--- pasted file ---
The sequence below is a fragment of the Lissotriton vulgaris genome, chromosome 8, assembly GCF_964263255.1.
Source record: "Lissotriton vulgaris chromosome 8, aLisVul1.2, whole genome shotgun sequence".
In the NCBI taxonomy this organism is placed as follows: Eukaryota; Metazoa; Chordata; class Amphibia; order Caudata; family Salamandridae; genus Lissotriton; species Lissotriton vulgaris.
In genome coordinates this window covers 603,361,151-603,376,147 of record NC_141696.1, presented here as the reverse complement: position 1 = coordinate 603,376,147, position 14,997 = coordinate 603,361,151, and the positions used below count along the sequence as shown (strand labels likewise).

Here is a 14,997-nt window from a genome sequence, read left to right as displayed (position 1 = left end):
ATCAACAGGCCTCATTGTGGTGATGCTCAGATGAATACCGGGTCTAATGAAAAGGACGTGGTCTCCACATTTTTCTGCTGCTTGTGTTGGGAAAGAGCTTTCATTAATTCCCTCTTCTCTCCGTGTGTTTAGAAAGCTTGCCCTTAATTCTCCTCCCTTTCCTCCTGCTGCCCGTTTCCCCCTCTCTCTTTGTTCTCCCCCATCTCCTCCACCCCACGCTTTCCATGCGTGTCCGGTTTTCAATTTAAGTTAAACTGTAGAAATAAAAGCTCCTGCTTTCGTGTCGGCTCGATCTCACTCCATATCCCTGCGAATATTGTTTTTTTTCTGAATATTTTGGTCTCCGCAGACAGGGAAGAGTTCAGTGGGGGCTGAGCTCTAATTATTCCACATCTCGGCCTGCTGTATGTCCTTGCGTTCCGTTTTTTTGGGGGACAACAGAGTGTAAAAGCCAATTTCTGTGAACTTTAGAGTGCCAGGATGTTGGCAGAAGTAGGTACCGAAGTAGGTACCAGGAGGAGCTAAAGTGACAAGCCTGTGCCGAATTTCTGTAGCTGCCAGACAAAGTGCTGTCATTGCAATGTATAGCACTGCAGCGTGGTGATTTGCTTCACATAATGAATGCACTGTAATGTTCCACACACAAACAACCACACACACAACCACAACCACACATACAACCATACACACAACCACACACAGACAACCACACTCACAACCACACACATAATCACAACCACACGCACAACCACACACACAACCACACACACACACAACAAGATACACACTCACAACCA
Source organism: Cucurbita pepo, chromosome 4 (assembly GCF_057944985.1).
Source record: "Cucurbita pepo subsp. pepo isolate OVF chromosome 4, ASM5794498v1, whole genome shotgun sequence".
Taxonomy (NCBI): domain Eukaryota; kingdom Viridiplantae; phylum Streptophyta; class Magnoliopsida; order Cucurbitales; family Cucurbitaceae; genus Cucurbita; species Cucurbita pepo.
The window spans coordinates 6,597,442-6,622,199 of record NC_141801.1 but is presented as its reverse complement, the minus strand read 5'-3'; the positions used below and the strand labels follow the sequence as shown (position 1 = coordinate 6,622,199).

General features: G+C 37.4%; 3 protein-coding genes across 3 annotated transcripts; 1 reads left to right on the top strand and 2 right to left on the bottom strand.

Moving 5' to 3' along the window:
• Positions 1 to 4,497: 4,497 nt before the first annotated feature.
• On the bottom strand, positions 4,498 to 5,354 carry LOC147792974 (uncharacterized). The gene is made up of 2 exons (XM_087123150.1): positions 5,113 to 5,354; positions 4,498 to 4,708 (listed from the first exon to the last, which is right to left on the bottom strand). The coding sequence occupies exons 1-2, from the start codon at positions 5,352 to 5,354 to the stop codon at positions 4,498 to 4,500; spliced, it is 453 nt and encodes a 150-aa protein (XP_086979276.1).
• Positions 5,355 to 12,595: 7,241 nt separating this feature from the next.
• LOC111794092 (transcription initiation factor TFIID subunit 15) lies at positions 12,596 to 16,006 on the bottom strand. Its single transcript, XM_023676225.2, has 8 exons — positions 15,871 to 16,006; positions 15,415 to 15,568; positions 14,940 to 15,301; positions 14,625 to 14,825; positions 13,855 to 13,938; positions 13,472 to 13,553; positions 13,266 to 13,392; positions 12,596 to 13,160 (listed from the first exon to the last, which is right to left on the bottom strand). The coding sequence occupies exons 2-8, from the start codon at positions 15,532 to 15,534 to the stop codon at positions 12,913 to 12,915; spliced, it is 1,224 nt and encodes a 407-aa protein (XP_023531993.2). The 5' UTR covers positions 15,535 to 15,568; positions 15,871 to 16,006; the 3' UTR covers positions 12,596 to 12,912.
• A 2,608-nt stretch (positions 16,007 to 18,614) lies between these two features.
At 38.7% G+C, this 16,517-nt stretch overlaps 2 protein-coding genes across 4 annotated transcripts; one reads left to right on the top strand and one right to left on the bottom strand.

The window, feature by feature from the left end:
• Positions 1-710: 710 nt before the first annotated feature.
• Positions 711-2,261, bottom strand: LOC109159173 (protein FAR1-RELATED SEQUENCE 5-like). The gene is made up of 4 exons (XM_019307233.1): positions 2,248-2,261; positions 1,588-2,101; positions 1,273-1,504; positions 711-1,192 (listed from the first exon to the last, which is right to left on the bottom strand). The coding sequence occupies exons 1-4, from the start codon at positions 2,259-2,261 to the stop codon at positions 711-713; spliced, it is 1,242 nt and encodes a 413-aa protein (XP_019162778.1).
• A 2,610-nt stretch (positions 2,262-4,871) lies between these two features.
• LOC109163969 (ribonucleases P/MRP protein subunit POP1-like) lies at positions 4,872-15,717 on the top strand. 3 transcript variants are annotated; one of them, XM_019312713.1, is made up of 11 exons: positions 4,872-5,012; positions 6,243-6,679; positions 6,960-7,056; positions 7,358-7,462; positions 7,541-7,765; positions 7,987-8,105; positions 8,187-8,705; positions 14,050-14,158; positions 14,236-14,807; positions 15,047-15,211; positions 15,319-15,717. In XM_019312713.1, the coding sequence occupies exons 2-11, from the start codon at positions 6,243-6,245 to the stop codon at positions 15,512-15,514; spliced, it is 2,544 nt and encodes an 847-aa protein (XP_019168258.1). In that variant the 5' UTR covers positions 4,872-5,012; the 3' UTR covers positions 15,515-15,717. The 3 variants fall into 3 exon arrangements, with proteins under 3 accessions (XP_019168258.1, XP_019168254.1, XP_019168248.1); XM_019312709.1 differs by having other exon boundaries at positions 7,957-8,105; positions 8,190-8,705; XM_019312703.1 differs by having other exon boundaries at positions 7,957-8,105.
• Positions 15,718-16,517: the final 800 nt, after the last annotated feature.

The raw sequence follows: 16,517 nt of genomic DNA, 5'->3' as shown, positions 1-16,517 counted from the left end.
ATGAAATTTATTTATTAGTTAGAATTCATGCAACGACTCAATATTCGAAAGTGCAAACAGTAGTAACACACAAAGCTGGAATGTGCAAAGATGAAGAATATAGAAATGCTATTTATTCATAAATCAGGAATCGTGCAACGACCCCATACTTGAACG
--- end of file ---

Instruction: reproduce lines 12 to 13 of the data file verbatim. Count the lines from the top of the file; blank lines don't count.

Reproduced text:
Moving 5' to 3' along the window:
• Positions 1 to 4,497: 4,497 nt before the first annotated feature.